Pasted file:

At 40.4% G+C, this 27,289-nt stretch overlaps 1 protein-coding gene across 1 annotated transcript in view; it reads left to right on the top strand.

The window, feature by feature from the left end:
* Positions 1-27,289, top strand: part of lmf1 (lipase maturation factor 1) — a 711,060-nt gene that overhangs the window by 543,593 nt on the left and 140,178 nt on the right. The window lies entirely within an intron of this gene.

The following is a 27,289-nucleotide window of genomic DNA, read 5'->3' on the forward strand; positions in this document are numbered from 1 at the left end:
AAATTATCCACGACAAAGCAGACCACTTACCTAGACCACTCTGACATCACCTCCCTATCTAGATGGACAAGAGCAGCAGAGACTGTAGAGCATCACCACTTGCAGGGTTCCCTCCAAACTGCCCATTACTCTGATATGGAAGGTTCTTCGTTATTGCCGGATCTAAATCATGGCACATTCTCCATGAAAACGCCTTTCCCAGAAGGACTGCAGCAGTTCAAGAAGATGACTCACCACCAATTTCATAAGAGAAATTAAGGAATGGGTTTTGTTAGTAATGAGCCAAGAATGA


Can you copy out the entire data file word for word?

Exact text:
At 40.4% G+C, this 27,289-nt stretch overlaps 1 protein-coding gene across 1 annotated transcript in view; it reads left to right on the top strand.

The window, feature by feature from the left end:
* Positions 1-27,289, top strand: part of lmf1 (lipase maturation factor 1) — a 711,060-nt gene that overhangs the window by 543,593 nt on the left and 140,178 nt on the right. The window lies entirely within an intron of this gene.

The following is a 27,289-nucleotide window of genomic DNA, read 5'->3' on the forward strand; positions in this document are numbered from 1 at the left end:
AAATTATCCACGACAAAGCAGACCACTTACCTAGACCACTCTGACATCACCTCCCTATCTAGATGGACAAGAGCAGCAGAGACTGTAGAGCATCACCACTTGCAGGGTTCCCTCCAAACTGCCCATTACTCTGATATGGAAGGTTCTTCGTTATTGCCGGATCTAAATCATGGCACATTCTCCATGAAAACGCCTTTCCCAGAAGGACTGCAGCAGTTCAAGAAGATGACTCACCACCAATTTCATAAGAGAAATTAAGGAATGGGTTTTGTTAGTAATGAGCCAAGAATGA